First, my disclaimer: Because of the diverse nature of landscapes, the
variation in longitudinal stream/river profiles is almost limitless.
For this reason it is important to keep in mind that stream width,
depth, velocity, slope, and channel roughness interact differently
across such systems.
That being said, some broad patterns have been observed. As you stated,
slopes are generally steeper in the headwaters then become more gradual
downstream. Width, depth, and discharge may increase as well, but width
tends to increase more so than depth (in general). However, Leopold
(1962, American Scientist 511-537) found that velocity may vary little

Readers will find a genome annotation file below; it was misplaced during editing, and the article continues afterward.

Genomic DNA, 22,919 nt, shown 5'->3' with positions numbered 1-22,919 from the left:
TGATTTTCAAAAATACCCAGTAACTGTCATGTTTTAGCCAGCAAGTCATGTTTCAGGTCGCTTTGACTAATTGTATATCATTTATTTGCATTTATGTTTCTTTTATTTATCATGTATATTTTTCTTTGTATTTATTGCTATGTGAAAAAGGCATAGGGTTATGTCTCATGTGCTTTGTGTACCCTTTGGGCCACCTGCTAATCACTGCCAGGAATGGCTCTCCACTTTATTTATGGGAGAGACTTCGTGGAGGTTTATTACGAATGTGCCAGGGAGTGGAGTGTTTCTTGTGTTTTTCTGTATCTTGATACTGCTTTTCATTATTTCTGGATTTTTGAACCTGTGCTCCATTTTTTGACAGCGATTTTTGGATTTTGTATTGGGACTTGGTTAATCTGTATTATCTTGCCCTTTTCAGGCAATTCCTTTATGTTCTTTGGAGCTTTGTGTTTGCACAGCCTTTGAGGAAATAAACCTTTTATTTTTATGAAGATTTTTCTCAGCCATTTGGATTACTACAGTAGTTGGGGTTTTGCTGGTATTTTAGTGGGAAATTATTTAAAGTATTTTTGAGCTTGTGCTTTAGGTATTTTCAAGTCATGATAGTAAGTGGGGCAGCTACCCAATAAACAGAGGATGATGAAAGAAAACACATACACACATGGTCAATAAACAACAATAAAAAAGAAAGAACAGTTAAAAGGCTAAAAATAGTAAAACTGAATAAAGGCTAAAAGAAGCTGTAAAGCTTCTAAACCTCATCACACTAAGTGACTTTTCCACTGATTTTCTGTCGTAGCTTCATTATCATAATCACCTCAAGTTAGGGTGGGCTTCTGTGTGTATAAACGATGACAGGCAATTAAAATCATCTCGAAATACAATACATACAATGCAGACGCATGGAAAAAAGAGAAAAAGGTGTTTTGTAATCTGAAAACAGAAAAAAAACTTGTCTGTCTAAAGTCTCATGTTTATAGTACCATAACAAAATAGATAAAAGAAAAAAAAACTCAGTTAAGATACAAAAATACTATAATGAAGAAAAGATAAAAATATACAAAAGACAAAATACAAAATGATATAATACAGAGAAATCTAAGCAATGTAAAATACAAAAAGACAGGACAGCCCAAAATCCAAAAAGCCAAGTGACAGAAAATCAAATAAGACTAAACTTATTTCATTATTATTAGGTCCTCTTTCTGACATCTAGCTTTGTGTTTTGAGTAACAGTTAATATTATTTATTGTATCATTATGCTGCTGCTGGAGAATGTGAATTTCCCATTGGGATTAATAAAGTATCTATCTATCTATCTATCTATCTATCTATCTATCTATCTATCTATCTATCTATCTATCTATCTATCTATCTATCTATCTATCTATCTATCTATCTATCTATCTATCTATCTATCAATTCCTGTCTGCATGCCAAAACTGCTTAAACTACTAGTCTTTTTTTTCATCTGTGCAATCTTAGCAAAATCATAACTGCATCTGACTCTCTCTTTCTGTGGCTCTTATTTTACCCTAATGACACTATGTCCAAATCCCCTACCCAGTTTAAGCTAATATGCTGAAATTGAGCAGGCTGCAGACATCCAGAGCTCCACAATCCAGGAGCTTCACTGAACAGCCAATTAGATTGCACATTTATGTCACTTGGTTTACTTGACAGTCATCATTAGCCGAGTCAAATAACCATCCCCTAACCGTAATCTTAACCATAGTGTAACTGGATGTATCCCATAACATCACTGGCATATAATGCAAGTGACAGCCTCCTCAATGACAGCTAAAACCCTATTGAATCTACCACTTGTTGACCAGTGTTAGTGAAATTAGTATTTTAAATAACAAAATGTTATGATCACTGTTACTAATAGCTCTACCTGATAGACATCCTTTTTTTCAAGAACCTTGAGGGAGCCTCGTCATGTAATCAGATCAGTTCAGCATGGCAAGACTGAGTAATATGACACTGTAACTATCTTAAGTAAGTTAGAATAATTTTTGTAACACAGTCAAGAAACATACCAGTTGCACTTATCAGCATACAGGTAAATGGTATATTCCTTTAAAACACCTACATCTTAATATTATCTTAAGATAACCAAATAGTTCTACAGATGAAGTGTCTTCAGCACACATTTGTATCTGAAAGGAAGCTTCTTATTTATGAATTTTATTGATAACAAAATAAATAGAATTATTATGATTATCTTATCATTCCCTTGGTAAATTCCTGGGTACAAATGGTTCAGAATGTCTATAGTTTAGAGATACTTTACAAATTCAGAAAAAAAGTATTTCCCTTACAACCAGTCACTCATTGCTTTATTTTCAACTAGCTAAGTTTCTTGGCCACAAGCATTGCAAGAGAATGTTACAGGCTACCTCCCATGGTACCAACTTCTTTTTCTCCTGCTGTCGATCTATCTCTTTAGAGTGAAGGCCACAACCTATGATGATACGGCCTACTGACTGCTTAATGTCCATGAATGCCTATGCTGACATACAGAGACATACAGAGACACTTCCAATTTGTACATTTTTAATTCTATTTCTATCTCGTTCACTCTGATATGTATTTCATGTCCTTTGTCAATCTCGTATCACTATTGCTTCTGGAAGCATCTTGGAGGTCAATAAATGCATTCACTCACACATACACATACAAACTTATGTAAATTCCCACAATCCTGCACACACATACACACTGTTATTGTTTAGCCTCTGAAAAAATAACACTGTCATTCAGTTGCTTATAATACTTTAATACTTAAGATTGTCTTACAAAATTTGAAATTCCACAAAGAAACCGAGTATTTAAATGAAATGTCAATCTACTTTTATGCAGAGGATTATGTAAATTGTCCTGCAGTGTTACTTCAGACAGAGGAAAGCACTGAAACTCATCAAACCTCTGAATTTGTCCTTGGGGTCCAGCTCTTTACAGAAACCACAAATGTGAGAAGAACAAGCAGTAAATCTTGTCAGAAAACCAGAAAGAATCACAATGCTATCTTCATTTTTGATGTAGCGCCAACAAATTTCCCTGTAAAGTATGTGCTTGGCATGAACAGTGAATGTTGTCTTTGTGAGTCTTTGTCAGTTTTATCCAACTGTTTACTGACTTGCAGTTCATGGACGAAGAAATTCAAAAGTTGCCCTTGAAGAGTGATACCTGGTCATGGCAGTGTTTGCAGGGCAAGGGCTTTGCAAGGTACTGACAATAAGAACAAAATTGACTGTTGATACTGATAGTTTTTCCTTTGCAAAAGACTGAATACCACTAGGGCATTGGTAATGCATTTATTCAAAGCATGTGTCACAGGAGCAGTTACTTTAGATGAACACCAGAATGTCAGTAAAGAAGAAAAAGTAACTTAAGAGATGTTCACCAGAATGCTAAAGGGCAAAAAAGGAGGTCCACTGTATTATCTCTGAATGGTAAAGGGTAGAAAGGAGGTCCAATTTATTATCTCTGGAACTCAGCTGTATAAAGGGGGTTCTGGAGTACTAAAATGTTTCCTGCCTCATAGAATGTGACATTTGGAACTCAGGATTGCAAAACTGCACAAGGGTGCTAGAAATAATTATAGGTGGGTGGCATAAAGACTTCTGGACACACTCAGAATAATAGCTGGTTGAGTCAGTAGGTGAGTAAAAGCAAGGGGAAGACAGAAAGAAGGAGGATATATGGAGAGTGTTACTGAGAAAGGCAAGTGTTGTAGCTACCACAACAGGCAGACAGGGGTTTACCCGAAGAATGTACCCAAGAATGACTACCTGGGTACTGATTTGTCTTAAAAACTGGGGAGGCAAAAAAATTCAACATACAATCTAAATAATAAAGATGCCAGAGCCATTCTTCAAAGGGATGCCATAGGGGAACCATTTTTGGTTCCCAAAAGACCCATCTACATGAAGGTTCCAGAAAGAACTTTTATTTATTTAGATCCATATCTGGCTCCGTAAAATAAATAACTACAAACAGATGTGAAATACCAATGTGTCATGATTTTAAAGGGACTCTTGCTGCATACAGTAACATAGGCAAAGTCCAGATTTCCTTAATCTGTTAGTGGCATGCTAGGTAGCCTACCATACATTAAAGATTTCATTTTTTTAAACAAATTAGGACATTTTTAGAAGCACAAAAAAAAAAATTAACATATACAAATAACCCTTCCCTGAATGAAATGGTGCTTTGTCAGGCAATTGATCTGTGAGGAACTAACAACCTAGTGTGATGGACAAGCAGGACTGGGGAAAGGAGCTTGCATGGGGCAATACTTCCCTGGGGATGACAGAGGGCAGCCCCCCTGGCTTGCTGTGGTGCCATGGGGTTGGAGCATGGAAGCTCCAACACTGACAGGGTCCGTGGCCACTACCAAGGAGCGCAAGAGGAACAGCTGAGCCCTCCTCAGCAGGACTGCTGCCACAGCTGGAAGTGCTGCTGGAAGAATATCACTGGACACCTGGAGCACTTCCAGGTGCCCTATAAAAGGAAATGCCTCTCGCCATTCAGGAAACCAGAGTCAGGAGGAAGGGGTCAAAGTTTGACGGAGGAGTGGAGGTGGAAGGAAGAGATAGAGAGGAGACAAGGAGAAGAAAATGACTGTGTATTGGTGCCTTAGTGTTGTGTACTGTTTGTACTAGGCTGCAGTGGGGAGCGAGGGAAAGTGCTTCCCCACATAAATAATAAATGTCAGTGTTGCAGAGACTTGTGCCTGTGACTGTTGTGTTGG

from upstream areas. Of course velocity does increase with gradient,
but Leopold's observation of low variation in longitudinal velocities
can be partially explained by the fact that as one moves downstream
depth increases and channel roughness decreases (fewer boulders, more
sand). This results in decreased resistance in downstream areas,
offsetting the effects of a more gradual slope. This
velocity-slope-resistance relationship is summarized in the Manning
equation. Your student's stream ecology professor may indeed be
For more information see J.D. Allan's book Stream ecology: Structure and
function of running waters (1995) or Gordon et al.'s Stream hydrology:
An introduction for ecologist's (1992). Contact me directly if you need
more references. Good luck.
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KY Dept. of Fish and Wildlife Resources
#1 Game Farm Rd.
Frankfort, KY 40601
phone: (502) 564-5448, ext. 363
fax: (502) 564-4519